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An island in Utah? There are actually several islands in the Great Salt Lake, and Antelope Island is the largest. This 15 by 5-mile island is on the northwest side of Salt Lake City and can be accessed by a 7-mile causeway on the north side of the island. Visitors come to Antelope Island year-round for hiking, horseback riding, bicycling, boating, RV camping, and wildlife watching. The island's biggest star is the American Bison. A dozen animals were brought here in 1893, and today the population stands close to 600. Other park inhabitants include pronghorn antelope, bighorn sheep, bobcat, and birds such as hawks and falcons. Over 40 freshwater springs on the island keep the wildlife nourished.
There are signs of Native American camps on Antelope Island centuries before Mormon ranchers settled it. The original ranch house is one of the main attractions of the park today, and some say it's haunted. In addition to ranching, the island also hosted mining and oil drilling operations during the turn of the 20th century. The state took complete ownership in 1981, and it's now one of the most popular playgrounds on the Great Salt Lake.
Antelope Island State Park has 25 miles of trails for hikers, bicyclists, and equestrians. The shortest, easiest trail is the half-mile Ladyfinger Trail next to Bridger Bay. Several other short but tough trails will take you to a couple of excellent viewpoints atop the island’s high points, including Frary Peak, which rises over 2,000 feet above the lake. The longest trail is the relatively flat 11.4-mile Mountain View Trail that almost runs the span of the island north to south. A shorter three-mile trail connects the island’s two RV campgrounds. You can cover more of the island if you visit the stables for a guided tour on horseback or bring your mountain bike. Many of the trails are multi-use.
Bridger Bay is packed in the summer as park visitors rush into the lake to cool down. Swimming in Bridger Bay is unlike anything else – the unique composition of the Great Salt Lake makes floating an effortless endeavor, so you won’t have to expend any energy to float in these waters. There’s a sandy beach at Bridger Bay with covered picnic areas, showers, and concessions. A marina offers chartered boat tours, kayak rentals, and also serves sailboats and powerboats.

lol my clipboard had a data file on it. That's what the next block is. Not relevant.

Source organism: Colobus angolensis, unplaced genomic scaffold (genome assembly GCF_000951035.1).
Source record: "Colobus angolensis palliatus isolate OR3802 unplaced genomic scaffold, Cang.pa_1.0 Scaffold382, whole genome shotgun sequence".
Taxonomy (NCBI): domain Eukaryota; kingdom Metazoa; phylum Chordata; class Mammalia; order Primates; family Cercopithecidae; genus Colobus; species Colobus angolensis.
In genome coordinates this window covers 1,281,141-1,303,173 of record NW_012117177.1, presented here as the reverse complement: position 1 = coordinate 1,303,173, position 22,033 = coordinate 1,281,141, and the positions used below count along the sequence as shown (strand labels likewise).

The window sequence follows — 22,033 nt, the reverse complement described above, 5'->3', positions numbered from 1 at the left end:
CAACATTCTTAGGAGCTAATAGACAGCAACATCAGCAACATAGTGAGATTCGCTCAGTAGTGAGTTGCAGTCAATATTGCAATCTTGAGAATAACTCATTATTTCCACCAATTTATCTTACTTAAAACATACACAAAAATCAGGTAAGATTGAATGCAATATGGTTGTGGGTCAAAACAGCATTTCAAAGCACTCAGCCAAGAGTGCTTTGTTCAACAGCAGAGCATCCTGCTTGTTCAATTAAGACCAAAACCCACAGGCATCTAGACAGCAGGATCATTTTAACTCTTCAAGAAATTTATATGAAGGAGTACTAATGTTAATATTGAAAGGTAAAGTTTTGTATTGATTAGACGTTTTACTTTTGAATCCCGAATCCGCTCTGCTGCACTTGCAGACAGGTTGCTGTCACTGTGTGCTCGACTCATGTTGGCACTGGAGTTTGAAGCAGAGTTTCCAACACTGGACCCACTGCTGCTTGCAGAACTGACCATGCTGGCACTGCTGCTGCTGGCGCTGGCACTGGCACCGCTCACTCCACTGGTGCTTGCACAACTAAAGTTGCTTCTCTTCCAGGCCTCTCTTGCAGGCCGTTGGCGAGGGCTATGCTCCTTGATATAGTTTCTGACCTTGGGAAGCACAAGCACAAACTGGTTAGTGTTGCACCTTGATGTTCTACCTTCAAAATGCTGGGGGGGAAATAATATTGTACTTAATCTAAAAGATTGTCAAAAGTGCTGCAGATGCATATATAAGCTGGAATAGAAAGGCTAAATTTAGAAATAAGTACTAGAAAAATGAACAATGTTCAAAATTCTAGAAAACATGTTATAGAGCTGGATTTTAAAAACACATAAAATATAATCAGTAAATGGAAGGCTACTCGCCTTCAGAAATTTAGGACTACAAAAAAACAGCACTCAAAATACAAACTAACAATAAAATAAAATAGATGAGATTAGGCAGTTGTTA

Exploration doesn't end after the sun goes down. Antelope Island State Park is a member of the International Dark Sky Association and prides itself in preserving stargazing opportunities. Astronomy programs are popular throughout the summer. In addition to these fantastic nighttime programs, you can also participate in other interpretive programs and guided tours during the day that feature wildlife and fascinating history that dates back almost two billion years.
The RV campgrounds at Antelope Island State Park are open year-round. There are 46 primitive RV campsites between the two campgrounds. Neither of the campgrounds has electrical hookups or water but there is a dump station near the visitor center. Water, showers, and modern restrooms are available at Bridger Bay. Otherwise, all you’ll find at the campgrounds are vault toilets. Pets are allowed in the campgrounds if kept on a six-foot leash and are also allowed in most other areas of the park.
Bridger Bay Campground has 26 sites including 3 wheelchair-accessible sites. Every site has a fire ring and covered picnic table. These campsites are open and offer little privacy, though they do have adequate spacing between sites. The pull-through driveways and can accommodate extra-long vehicles and trailers. White Rock Bay, however, has back-in sites with driveways approximately 50 feet long. There are 20 sites at this campground, also with fire rings and covered picnic tables. White Rock Bay Campground has convenient access to several excellent hiking trails.
Antelope Island State Park hosts some entertaining events in warmer months that you won’t want to miss. The biggest summertime celebration is Pioneer Days, held at the old Fielding Garr Ranch and featuring old-time games, crafts, and other activities for the whole family. In the fall you're invited to the thrilling bison roundup. Watch horseback riders set out and corral the island's 600 or so bison in pens for their annual health assessment, a yearly tradition that has become quite an attraction.
There are many other enjoyable activities and attractions in the region, with plenty of RV rentals in Davis County. Ogden, just across the causeway, was the first settlement in Utah and today is home to a revitalized downtown area full of live music, museums, galleries, and restaurants of all flavors, but the grills are the best. Ogden is the perfect place to fill up the gas tank and go grocery shopping before continuing your RV adventure up into the Wasatch Mountains.
If you’ll be taking your rental RV into Utah’s world-renowned national parks instead, head south through Salt Lake City, stopping at Temple Square to tour the Salt Lake Tabernacle and the many museums and historic buildings surrounding it. After Provo, you'll get to the first of the “Mighty 5” parks as they call it, Capitol Reef National Park. From there, you can continue in any direction and see why Utah is known around the world for its magnificent landscape.